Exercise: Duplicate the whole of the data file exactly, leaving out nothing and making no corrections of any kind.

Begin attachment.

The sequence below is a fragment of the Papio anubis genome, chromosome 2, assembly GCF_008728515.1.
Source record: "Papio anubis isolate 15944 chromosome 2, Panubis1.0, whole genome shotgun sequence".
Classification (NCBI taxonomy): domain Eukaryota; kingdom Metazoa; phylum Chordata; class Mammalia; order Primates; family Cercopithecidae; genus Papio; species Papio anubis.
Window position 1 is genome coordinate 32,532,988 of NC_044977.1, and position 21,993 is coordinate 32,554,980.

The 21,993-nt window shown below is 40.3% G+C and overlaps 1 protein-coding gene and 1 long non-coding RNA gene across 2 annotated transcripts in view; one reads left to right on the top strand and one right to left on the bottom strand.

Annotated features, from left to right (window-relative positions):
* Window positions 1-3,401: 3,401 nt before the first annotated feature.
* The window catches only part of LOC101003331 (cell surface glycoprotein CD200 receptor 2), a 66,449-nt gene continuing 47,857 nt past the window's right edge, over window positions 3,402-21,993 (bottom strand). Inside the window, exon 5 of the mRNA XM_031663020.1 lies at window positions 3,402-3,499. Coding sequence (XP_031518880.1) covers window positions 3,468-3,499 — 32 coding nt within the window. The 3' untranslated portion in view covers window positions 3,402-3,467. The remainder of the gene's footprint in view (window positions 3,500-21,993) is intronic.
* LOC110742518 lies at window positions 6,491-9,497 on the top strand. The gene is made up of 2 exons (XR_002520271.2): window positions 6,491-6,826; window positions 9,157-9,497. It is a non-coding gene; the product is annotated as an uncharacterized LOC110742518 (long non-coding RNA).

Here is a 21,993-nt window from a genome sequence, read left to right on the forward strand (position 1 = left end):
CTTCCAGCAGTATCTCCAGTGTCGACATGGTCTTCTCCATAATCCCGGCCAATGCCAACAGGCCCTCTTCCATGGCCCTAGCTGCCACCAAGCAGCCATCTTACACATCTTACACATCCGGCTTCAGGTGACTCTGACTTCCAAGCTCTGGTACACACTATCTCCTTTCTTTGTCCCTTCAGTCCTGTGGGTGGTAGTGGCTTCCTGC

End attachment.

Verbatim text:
The sequence below is a fragment of the Papio anubis genome, chromosome 2, assembly GCF_008728515.1.
Source record: "Papio anubis isolate 15944 chromosome 2, Panubis1.0, whole genome shotgun sequence".
Classification (NCBI taxonomy): domain Eukaryota; kingdom Metazoa; phylum Chordata; class Mammalia; order Primates; family Cercopithecidae; genus Papio; species Papio anubis.
Window position 1 is genome coordinate 32,532,988 of NC_044977.1, and position 21,993 is coordinate 32,554,980.

The 21,993-nt window shown below is 40.3% G+C and overlaps 1 protein-coding gene and 1 long non-coding RNA gene across 2 annotated transcripts in view; one reads left to right on the top strand and one right to left on the bottom strand.

Annotated features, from left to right (window-relative positions):
* Window positions 1-3,401: 3,401 nt before the first annotated feature.
* The window catches only part of LOC101003331 (cell surface glycoprotein CD200 receptor 2), a 66,449-nt gene continuing 47,857 nt past the window's right edge, over window positions 3,402-21,993 (bottom strand). Inside the window, exon 5 of the mRNA XM_031663020.1 lies at window positions 3,402-3,499. Coding sequence (XP_031518880.1) covers window positions 3,468-3,499 — 32 coding nt within the window. The 3' untranslated portion in view covers window positions 3,402-3,467. The remainder of the gene's footprint in view (window positions 3,500-21,993) is intronic.
* LOC110742518 lies at window positions 6,491-9,497 on the top strand. The gene is made up of 2 exons (XR_002520271.2): window positions 6,491-6,826; window positions 9,157-9,497. It is a non-coding gene; the product is annotated as an uncharacterized LOC110742518 (long non-coding RNA).

Here is a 21,993-nt window from a genome sequence, read left to right on the forward strand (position 1 = left end):
CTTCCAGCAGTATCTCCAGTGTCGACATGGTCTTCTCCATAATCCCGGCCAATGCCAACAGGCCCTCTTCCATGGCCCTAGCTGCCACCAAGCAGCCATCTTACACATCTTACACATCCGGCTTCAGGTGACTCTGACTTCCAAGCTCTGGTACACACTATCTCCTTTCTTTGTCCCTTCAGTCCTGTGGGTGGTAGTGGCTTCCTGC